The guidance document suggested each of the more than 300 Kansas school districts come up with individualized plans for each school. And perhaps underscoring the challenge, it suggested that teaching could be more individualized to ensure that each student had a learning plan to fit their situation where they live.
Or as the state Department of Education put it when it released the continuous learning report:
“Just as the name implies, this will allow Kansas students to continue learning despite school buildings being closed for the rest of the year. Instructional models may include blending of nontechnology; face-to-face, small-group learning sessions; and virtual platforms. Plans will vary from school to school and district to district. Boards and districts will have to make local decisions that are unique to their student population, staff and resources. Districts should develop and implement Continuous Learning plans in partnership with families, staff members and local boards of education, and follow the guidance of local health departments and the Kansas Department of Health and Environment. The task force is recommending that districts focus on essential learning for students and use materials, resources and platforms that already are in place.”
Improvising Wi-Fi access
For the Pretty Prairie school district, the biggest issue complicating the transition is access to Wi-Fi.
Superintendent Randy Hendrickson said parents in his rural district are close-knit and the schools, with about 300 students, are the center of the community.
“Our parents are a bit anxious about what comes next, and they are asking, ‘How do we help the kids?’” he says.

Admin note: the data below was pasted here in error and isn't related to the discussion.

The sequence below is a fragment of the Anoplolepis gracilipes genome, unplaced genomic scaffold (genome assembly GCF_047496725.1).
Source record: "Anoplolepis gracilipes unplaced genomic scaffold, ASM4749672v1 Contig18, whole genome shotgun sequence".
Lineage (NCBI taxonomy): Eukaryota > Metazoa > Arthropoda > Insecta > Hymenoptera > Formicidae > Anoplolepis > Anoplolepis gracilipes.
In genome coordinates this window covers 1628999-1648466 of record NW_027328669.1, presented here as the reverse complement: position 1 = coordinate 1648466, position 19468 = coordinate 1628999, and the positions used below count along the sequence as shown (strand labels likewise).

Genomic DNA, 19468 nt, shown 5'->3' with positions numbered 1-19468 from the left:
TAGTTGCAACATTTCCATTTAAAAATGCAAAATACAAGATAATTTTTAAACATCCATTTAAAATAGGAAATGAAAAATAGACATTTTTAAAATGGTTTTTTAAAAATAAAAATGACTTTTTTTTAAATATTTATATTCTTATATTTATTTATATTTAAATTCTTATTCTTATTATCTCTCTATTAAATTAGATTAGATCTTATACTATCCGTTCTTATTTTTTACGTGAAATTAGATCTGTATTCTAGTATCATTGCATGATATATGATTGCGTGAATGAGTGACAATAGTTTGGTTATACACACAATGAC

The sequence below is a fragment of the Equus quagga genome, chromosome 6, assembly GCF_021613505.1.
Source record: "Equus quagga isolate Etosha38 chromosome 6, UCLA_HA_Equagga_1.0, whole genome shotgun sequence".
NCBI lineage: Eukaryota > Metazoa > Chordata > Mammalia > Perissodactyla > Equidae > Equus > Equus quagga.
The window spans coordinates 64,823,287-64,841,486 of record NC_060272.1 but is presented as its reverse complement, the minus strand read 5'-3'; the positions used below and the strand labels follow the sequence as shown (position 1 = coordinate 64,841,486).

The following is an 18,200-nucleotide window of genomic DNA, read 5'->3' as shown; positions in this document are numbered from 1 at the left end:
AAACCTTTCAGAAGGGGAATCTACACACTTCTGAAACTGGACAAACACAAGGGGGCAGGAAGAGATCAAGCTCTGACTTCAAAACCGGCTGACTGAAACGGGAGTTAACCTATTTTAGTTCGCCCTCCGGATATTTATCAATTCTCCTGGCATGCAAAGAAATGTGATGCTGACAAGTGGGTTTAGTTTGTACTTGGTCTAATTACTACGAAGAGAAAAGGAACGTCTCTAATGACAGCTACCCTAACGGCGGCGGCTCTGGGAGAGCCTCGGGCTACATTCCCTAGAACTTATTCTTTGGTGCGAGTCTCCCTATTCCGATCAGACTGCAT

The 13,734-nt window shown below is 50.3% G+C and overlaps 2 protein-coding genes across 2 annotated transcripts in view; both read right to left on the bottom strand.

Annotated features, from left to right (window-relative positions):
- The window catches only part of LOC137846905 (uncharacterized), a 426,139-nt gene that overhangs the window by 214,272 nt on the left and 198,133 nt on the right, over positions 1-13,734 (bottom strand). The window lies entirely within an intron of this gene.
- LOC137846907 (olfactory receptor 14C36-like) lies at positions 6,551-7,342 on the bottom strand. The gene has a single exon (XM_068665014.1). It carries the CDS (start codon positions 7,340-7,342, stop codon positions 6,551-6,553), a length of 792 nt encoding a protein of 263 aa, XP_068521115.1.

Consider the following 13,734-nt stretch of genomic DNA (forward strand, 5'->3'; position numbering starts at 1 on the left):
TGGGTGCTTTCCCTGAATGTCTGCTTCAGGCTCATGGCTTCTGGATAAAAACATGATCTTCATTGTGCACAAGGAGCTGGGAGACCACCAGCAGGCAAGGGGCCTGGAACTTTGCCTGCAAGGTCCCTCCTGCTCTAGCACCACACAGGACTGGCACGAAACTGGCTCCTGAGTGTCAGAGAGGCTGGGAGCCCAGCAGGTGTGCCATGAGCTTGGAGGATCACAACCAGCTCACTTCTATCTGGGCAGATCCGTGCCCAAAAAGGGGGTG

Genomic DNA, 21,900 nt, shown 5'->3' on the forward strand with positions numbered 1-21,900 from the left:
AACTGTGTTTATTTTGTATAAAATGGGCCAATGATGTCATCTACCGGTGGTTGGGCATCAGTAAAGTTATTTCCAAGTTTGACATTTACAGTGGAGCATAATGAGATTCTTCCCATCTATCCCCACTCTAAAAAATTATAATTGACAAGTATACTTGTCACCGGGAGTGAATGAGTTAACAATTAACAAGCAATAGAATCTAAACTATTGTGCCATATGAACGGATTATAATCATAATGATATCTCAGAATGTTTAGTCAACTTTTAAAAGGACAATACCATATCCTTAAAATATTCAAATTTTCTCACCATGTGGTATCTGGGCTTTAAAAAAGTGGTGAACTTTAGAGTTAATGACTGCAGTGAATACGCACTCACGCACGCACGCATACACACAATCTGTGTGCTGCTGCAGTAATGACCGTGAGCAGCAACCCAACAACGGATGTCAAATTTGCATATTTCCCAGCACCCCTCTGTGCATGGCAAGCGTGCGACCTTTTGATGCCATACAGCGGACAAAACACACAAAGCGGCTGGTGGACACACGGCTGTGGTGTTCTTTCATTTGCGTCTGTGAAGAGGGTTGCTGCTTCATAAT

Every student is supplied with laptops or tablets, but because some live miles away, Wi-Fi isn’t available.
But the district’s techs have found a way around that. They will boost the district’s Wi-Fi signal at the school.
“Drive-up, curbside cellular service” is one answer, Hendrickson says. “If you are in town, or can get to town, they can pull up in our parking lot and sync up pretty good.”
Hendrickson says even as they are working to provide continuous learning, there are no substitutes for lost activities such as track, the historically successful forensics team’s debates, the Future Farmers of America state convention.
He’s still hoping the prom and graduation can take place, but maybe not until mid-summer.
“The sad part is we have abandoned a lot of different things,” Hendrickson says. “Prom? We are not saying it’s done. Most of the (high school girls) had purchased their dresses. One was purchased in our house.
“I would never have dreamed this is the way we are ending the school year, no way,” Hendrickson says. “But you can look at this as a crisis or an opportunity.”
‘Welcome to fun schooling’
While it’s true that all Kansas school districts face similar challenges, no two school systems are alike, and some larger districts are preparing to deal with not one major challenge but a range of them.
Shawnee Mission USD 512 is one of the state’s largest districts and faces the challenge of continuing to educate 27,000 students.